I remember when I was young my mother signed me up for little league baseball. Before this, I had never played baseball before in my life—not even in the streets with my friends. So to be honest, I knew almost nothing about how the sport was played. However, I think there are two rules about baseball that every red-blooded American male knows by instinct:
1. Hit the ball with the bat as hard as you can, and;
2. Always slide into home base, because it looks cool!
It’s as if it’s in our DNA. It’s as if it were in my DNA. Because the first thing I could think about was re-enacting the scenes from those old Ty Cobb baseball cards where he’s sliding into home with his cleats barreling straight toward the catcher. I remember psyching myself up for my first day of practice. I wanted to impress my coach by being the next Ty Cobb. I was going to crush the ball allowing me to cruise past first, zip around second, and plow straight through the third baseman on my way to sliding into home.
Well, that was the plan anyway.
In truth, the day of my first practice I ignored my mother’s calls to come inside and get changed for practice until it was too late, so I had to go wearing the swimming trunks I wore swimming earlier in the afternoon with friends. However, I didn’t let this deter my plans. I stepped up nice and tight to the plate. I checked my grip on the bat. I watched the pitcher. I waited for the release, and then… THE HIT! I took off running past first, rounded second, touched third, and as I locked onto home base I realized my gut had just sank into the bottom of my ill-fitting cleats. The catcher was already standing in my preferred lane of travel, and he seemed to be waiting on little ole me.
I needed a change of plans.
So I tried to run around the catcher, which led to the me being chased by the catcher around the pitcher’s mound like two squirrel's chasing each other for an acorn before the umpire called me out. Yet, the truth be told, I chickened out of my slide into home. Seeing him stand in the way, I got worried I'd get scraped up, scratched up or possibly hurting another player. It was then that I realized that that’s exactly why Ty Cobb slid with his cleats facing up! To knock the ball out of the catcher’s glove, thereby giving him a chance to be called safe!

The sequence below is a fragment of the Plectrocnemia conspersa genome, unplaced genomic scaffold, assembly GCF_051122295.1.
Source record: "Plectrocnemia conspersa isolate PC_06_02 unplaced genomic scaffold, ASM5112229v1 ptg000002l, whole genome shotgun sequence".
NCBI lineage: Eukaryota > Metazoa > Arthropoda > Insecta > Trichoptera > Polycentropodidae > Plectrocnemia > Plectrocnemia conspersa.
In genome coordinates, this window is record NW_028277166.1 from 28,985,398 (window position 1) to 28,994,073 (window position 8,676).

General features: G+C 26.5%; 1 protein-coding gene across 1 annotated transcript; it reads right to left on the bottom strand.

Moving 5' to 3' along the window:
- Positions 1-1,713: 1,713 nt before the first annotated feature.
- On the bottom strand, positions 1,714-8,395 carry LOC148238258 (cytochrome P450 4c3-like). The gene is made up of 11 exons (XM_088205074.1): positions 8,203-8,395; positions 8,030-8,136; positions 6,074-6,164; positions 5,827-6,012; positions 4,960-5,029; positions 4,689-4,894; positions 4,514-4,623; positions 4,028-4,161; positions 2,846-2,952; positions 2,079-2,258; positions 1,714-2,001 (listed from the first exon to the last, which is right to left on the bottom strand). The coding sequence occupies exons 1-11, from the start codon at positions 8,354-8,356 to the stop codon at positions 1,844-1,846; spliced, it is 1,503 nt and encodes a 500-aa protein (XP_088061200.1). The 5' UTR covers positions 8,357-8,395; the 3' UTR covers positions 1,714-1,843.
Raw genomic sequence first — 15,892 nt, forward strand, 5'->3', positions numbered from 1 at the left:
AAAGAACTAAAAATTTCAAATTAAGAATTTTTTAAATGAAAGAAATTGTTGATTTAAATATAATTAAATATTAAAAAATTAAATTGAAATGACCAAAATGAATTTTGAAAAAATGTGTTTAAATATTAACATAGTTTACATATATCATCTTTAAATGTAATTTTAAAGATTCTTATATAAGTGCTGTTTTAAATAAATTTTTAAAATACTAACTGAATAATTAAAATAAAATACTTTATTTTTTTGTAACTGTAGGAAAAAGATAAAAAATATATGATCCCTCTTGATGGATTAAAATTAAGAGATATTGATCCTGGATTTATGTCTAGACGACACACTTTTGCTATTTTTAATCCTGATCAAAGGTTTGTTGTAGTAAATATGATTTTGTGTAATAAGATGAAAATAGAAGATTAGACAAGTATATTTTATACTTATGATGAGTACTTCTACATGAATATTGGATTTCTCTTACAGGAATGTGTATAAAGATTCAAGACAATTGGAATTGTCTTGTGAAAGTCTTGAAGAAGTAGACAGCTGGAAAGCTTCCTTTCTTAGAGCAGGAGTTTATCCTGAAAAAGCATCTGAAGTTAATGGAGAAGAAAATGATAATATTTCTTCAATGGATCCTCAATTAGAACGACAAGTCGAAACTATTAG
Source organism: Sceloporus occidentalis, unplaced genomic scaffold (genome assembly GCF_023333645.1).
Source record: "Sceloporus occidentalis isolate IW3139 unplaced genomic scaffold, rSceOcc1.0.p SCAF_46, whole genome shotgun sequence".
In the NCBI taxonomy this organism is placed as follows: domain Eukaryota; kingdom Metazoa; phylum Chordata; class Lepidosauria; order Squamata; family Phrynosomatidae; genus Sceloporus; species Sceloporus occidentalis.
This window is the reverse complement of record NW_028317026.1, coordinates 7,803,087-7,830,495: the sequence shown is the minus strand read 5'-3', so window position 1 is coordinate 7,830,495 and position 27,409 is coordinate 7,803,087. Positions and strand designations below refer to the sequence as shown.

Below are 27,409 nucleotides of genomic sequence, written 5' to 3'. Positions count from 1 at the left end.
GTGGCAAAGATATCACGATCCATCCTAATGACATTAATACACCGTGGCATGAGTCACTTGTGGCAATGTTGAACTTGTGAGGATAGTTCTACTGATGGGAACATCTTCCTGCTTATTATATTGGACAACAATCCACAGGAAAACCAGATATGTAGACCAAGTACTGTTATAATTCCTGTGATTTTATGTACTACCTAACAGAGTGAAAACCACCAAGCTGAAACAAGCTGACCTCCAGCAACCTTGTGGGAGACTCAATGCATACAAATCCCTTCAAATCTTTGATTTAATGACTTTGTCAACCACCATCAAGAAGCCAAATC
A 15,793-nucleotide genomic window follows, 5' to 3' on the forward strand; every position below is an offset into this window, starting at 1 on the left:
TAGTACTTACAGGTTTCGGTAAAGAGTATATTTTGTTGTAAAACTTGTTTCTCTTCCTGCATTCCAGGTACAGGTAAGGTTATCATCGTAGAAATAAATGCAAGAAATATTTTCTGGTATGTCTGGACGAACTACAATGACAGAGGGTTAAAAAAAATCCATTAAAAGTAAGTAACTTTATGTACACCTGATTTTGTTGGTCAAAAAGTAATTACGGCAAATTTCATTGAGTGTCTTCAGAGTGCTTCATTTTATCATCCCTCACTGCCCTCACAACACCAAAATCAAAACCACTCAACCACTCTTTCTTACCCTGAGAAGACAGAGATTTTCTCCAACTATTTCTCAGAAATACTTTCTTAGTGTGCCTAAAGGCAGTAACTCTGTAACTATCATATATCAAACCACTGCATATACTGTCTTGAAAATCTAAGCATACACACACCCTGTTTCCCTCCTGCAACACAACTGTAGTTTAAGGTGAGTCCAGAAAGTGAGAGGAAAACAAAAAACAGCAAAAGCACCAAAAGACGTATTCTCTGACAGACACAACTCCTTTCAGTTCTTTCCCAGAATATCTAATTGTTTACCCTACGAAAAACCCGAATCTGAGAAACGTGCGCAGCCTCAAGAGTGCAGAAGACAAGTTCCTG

That night after the game, our coach made us practice sliding into home base with hopes of vanquishing those fears. But let me say unequivocally that I was 100% right to be afraid of those slides! That night I went home scraped up, scratched, and bloodied from not wearing my baseball uniform. But one thing was for sure, and that was that I had done it! And not only had I done it then, but I became very proficient in doing so! I could slide into any base—whether stolen, open, or blocked!
When I think about that day, I can’t help but think about my relationship with God. I started out knowing nothing about Him aside from what felt like was engrained into me. And just like I had a drive to impress my coaches with my ability to slide, I had an even bigger desire to impress my Heavenly Father by my desire to give him 100%.
On a much larger scale, the world is filled with people who are content to live their whole lives just walking around the bases, not caring if they get tagged out or not. They’ll continue to walk the bases anyway because what God wants them to do will continue to not matter to them. They won’t show up scraped up, scratched up, and bloodied. They won’t show up to practice with the team, because they’re the takers in life, and not the givers.
I don’t know about you, but I don’t plan on strolling slowly up to the Pearly Gates to stand before God with my hands in my pockets looking tanned, rested, and untested. I plan on sliding up to my Heavenly Father with all my scrapes, scratches, and bleeding injuries—the proof that I lived God’s gift of life to it’s fullest. And those those scrapes and bruises? They may represent the painful parts, but they’re still a part of this amazing journey. They're still proof I lived life to its fullest. So, while I'm still gasping for oxygen, wearing a giant smile on my face, I would want to tell God He did a fantastic job creating this thing called “life,” and would want to thank Him for sending us Jesus that we were able to “have life and have it more abundantly!” (John 10:10)
So how will you approach your Master?
Scraped up, full of scratches, and lots of dirts on your face—yet with a huge grin shining through?
Tanned, rested, and untested?